“We have already raised almost £250,000 thanks to legacies and donations from our generous patients, however we still have a long way to go and that is why we are now seeking support from our amazing community.
“If you are lucky enough not to be affected financially by the pandemic and are in a position to donate or fundraise please show your support to the renal team at James Cook.”
Here’s just a few ways you can get involved:
- Be a runner bean – pull on your running shoes and get sponsored to clock up those miles
- Join our jumping beans – sign up for a tandem parachute jump (to take place when COVID restrictions allow)
- Take the baked bean challenge – Don your chef’s hat to create a masterpiece and raffle the recipe online
- Make sure you are “Bean Active” in the New Year – Sign up to The South Tees 73 Mile Fundraising Challenge and cover 73 miles over 73 days in the year that will mark 73 years of the NHS. Walk it, run it, skip it, cycle it, swim it, or combine a variety of activities to make up the distance – you decide how to do it as long as it adheres to social distancing rules! Sign up online from Friday 4 December at southtees.enthuse.com/cf/jamescookkua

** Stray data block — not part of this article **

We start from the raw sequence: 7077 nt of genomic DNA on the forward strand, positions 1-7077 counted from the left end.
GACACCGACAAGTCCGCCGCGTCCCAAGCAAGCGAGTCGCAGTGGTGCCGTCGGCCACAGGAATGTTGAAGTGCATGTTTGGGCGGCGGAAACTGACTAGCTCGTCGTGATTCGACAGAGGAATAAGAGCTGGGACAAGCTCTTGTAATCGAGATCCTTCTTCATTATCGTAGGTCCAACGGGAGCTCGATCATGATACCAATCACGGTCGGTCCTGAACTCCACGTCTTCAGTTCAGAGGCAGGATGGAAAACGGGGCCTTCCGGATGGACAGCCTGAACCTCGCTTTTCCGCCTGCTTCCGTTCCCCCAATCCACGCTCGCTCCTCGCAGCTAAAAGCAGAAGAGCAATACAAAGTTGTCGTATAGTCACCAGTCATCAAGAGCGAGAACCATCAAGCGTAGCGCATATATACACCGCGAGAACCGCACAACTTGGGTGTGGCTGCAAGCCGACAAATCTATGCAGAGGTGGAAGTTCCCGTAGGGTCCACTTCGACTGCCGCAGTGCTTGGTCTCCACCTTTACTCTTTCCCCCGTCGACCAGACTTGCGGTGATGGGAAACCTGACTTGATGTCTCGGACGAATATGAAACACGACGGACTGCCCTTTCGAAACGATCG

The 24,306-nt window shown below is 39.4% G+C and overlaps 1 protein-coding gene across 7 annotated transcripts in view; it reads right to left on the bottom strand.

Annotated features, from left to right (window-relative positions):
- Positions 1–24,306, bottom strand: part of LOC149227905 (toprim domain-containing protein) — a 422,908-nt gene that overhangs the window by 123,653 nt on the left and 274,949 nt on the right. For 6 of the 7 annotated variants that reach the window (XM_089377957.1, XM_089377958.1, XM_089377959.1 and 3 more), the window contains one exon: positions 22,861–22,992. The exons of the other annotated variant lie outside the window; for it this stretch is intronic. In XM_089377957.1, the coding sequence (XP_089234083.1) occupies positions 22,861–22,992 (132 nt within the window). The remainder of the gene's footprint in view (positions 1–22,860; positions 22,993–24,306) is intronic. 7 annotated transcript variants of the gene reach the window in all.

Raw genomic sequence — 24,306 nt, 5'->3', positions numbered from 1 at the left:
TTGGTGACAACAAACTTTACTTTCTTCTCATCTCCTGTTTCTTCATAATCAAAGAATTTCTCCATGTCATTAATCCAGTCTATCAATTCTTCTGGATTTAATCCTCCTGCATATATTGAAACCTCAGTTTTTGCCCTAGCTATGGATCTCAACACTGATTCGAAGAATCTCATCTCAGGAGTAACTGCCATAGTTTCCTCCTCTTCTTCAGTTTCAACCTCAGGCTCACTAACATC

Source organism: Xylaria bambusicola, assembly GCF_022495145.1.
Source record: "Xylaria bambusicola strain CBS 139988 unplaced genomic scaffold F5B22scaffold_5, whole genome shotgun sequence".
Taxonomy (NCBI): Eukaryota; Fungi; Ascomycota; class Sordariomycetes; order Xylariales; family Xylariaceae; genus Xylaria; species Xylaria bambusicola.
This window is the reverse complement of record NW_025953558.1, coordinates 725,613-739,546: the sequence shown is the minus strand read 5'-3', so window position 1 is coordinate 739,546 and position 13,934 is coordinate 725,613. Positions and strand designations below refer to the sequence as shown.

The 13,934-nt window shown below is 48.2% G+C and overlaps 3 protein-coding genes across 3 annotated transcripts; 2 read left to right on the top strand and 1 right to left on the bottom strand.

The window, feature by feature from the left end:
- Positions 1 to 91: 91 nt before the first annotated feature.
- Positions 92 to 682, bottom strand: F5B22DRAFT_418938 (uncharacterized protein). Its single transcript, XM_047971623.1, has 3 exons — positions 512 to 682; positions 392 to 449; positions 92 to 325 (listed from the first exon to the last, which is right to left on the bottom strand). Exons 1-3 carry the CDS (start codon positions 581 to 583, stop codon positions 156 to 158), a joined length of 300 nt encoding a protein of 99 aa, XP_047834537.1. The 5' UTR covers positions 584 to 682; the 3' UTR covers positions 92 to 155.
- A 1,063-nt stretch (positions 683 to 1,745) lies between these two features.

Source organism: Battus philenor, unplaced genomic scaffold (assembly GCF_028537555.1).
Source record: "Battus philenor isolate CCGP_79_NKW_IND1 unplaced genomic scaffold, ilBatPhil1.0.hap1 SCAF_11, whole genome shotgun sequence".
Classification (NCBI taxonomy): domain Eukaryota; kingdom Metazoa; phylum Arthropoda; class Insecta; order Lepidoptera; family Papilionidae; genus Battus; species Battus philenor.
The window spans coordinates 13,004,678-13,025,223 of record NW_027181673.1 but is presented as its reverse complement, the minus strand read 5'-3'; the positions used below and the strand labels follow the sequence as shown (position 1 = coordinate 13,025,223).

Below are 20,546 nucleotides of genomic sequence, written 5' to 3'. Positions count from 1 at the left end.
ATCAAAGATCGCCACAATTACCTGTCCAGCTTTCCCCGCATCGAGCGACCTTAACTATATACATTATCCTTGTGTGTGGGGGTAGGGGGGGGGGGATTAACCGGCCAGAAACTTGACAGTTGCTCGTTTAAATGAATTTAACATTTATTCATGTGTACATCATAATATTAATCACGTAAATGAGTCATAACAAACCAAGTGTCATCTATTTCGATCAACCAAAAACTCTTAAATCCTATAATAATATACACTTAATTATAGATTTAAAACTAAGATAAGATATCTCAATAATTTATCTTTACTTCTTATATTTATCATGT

Get involved or donate online or call 01642 854160 or 01642 854296 to find out about upcoming fundraising events
For all the latest appeal news follow South Tees Hospitals Charity on Facebook and Twitter or search #BeanFundraising.
Renal patient Sarah Eales says she will do anything she can to support the Kidney Unit Appeal – including jumping out of a plane!
Sarah has been treated for kidney problems at The James Cook University Hospital since she was a child. The 37-year-old from Middlesbrough only has one kidney and has been on dialysis for two years while she awaits a kidney transplant.
Throughout the coronavirus pandemic she has been doing her own dialysis at home in the comfort of her own bedroom. She has to dialyse four days a week for three hours at a time, but she says it’s not so bad because she is often entertained by her three children.
Sarah attends the renal unit for routine check-ups but she says other kidney patients spend a lot of time in there before and after appointments and it is well overdue a makeover.